Okay, his real name isn't Jack Frostie. It's Jack Conca, but it might as well be considering the old school ice cream shack, Mr. Frostie (1470 Garnet Ave.), has been in his family since 1949 with the exception of a few years. Jack has worked here since he was about 10 years old. "We didn't get allowance growing up," he says. "We got a job." Mr. Frostie's prices are low enough for anyone with an allowance to buy a cone. Jack says his grandparents scooped up this business because it was recession-proof. "They both lived through the depression, so they wanted to have a business that was still affordable, and if there was a kind of economical crisis, people could still splurge on the small things." He says the storefront overcomes PB's rising prices and turnover rates by treating customers as friends, not dollar signs, and earning their respect in return. "PB has that stigma of being the drunken frat town, and I grew up down here so I get it," he says. "But for some reason, even when people are wasted, and they get in that line, nine out of ten times they just become sober. They get their ice cream, then they go and be drunk somewhere else."
OH, YOU FANCY, HUH?
For those who are tired of waking up on a dew-soaked front lawn the next morning, there are several spots in P.B. to drink with dignity. Here are three bar/restaurant combos that will restore your faith in the neighborhood.
723 Felspar St.
Hotel, JRDN sports arguably one of the best ocean views in the area and has a pricey, but delicious menu to match. Most of the dishes are of the surf-and-turf variety, with a popular feature being the customizable "Butcher's Cut" steak options where diners can choose their own rub and sauce. Our recommendation? New Chef DJ Tangalin's raw, spicy sea urchin dish.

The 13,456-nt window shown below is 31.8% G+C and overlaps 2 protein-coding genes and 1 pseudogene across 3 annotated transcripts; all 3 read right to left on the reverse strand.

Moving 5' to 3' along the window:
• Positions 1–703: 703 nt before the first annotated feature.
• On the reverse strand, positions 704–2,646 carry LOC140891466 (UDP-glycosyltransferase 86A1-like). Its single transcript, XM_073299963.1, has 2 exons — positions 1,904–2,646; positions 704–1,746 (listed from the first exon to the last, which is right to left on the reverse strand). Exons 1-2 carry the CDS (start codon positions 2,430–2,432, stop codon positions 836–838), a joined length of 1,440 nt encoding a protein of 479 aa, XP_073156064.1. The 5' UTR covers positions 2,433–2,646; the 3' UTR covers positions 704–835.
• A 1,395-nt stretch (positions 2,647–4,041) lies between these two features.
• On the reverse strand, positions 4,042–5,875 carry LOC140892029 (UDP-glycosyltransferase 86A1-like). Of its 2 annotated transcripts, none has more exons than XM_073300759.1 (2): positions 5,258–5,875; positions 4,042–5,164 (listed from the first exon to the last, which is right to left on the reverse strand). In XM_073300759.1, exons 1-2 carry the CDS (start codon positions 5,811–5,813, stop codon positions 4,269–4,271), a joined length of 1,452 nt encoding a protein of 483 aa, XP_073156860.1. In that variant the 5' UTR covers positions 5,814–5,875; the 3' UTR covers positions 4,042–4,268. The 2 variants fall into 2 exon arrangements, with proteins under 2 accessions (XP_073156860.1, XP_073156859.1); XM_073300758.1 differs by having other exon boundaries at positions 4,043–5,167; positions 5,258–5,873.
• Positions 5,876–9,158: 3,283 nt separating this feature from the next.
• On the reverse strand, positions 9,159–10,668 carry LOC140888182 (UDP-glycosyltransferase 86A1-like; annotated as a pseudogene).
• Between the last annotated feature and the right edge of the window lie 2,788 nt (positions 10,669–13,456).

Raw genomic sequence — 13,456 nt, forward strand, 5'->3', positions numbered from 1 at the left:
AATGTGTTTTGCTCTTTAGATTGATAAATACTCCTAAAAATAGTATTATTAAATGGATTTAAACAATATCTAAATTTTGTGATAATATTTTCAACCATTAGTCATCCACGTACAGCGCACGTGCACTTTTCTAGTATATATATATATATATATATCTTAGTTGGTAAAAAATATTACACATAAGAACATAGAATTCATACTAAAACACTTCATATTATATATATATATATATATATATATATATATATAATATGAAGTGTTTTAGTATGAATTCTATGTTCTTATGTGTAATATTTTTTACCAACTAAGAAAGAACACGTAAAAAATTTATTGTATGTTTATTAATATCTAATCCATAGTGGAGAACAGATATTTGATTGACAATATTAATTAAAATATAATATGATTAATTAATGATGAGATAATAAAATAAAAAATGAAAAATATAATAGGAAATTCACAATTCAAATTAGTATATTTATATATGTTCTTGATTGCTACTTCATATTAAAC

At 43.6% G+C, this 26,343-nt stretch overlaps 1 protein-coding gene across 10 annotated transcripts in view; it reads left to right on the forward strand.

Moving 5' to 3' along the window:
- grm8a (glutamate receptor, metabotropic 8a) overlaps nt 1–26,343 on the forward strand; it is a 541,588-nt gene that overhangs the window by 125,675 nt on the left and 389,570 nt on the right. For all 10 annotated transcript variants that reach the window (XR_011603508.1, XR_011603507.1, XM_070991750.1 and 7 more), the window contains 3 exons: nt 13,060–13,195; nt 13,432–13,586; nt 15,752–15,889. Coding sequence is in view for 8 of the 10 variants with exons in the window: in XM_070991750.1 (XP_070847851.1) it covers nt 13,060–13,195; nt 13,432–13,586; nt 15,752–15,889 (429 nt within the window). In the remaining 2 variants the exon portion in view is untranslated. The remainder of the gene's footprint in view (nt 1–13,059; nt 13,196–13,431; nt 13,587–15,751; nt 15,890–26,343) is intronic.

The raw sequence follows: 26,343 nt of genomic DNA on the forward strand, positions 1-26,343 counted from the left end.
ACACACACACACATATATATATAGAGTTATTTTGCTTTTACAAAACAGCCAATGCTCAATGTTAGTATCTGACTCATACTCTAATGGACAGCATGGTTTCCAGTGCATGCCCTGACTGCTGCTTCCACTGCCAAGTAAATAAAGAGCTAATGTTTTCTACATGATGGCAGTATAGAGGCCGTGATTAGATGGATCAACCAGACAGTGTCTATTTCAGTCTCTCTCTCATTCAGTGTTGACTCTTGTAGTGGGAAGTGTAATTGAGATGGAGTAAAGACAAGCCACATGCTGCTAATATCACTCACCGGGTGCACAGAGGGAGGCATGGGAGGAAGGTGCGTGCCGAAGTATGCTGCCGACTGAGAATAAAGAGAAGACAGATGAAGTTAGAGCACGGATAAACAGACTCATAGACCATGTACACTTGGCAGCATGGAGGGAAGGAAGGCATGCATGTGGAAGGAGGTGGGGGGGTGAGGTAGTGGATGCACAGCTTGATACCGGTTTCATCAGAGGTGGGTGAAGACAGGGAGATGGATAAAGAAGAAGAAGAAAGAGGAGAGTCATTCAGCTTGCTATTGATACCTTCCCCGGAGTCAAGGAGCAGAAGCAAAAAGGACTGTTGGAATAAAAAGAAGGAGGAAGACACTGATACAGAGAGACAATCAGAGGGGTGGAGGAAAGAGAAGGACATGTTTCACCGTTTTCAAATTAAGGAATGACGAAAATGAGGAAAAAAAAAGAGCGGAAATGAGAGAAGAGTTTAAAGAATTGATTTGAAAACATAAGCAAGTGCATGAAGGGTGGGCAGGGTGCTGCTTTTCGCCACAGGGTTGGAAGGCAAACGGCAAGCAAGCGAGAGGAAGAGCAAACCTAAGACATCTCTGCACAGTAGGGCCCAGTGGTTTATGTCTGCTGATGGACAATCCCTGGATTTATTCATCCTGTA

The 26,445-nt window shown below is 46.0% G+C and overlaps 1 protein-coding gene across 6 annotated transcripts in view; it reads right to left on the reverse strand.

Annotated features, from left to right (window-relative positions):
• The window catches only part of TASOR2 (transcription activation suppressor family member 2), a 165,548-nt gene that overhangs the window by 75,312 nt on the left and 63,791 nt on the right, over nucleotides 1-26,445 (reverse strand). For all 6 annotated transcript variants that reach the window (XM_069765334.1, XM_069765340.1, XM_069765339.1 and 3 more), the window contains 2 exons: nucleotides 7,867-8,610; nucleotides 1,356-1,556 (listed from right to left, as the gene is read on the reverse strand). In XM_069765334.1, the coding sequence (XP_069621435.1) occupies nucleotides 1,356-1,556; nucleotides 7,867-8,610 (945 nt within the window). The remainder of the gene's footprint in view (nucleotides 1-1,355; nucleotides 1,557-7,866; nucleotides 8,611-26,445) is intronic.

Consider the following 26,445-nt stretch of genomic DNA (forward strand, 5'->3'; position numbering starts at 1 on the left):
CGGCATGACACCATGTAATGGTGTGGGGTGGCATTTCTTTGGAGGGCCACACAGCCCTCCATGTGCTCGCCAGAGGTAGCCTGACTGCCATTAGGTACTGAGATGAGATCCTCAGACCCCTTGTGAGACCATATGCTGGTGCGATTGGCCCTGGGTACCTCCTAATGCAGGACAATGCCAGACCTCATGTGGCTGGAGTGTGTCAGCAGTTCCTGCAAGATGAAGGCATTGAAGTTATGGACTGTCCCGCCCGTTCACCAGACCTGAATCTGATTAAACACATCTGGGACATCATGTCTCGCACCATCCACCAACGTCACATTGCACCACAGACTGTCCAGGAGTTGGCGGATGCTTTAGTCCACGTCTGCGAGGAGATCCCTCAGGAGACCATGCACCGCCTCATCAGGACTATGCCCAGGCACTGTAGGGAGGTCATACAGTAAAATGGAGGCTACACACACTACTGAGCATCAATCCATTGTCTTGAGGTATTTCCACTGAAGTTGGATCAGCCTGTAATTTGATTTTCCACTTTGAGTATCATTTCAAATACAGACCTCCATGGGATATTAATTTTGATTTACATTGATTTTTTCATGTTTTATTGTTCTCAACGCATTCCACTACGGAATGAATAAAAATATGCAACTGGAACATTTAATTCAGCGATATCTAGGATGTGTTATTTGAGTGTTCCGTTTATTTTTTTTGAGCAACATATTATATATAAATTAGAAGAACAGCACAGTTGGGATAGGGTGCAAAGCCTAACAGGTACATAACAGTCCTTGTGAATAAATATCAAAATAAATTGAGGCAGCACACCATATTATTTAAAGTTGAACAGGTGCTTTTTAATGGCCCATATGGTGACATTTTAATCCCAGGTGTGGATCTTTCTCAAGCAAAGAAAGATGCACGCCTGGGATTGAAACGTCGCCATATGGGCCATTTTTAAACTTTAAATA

Patio on Lamont
4445 Lamont St.
Escape PB staples such as Long Island Ice Teas and vouch for mature mixes like a Sex Panther, Mr. Chow or Brown Derby here. After a couple rounds that sunburn won't hurt so much. Then satisfy those drunchies with small plate options such as a slow-braised short rib or Spanish octopus with pork belly.
1653 Garnet Ave.
What's the key to making things more adorbs, and therefore better? Make them smaller. Costa Brava's menu fits this criterion with its selection of shareable Spanish tapas. A cup of gazpacho, calamari and patatas a la brava are just a few classy alternatives to the endless line of cheap fish tacos in PB. Wash it down with an Estrella or a pitcher of Sangria.
If you've driven north on Ingraham Street and glanced right just three blocks before Grand Avenue, you've seen the dirt lot where an antiquated farm scene is set up...in a beach town. It's outfitted with a rusty truck, a windmill and a barn. Maybe youíve missed it because there was a bikini-clad babe strutting on the other side of the street, but it's there, and the brick building actually used to be a dentist's office, Dwight A. Oate's Dental Office (4251 Ingraham St.), which is closed now. But, a peek through the front door window will persuade you that's a good thing. There's definitely no fish tank inside. Instead it looks like a pioneer's log cabin with a creepy clown toy, an old cot and a wagon wheel lying against the wood paneled walls. When nobody returned our phone calls, we just assumed the clown attacked the owners.
SO FRESH AND SO CLEAN
If you lived in San Diego between the '70s and '90s, then you know the iconic Velvet Touch marketing slogan: "This man wants to clean your clothes," accompanied by an illustration of the smiling visage and bushy, spherical hairdo of Roy Rosenwald. The business itself was a humble mom-and-pop dry cleaning operation, which remained open until 2001 when Rosenwald sold the business. But the ubiquitous grin of the cartoon face embedded Velvet Touch into a local piece of pop culture. Rocket from the Crypt paid homage to the laundry shop with the song "Velvet Touch" in 1991; Tim Pyles posted a sketch of his own face with added afro on 91X's website; and Enigma Piercing in Normal Heights nods to Velvet Touch in their own ads, with the caption: "This man wants to pierce your nose." You can't get your clothes cleaned by Velvet Touch anymore, but the face lives on: You can still buy Rosenwald's face on a t-shirt, courtesy of the Internet.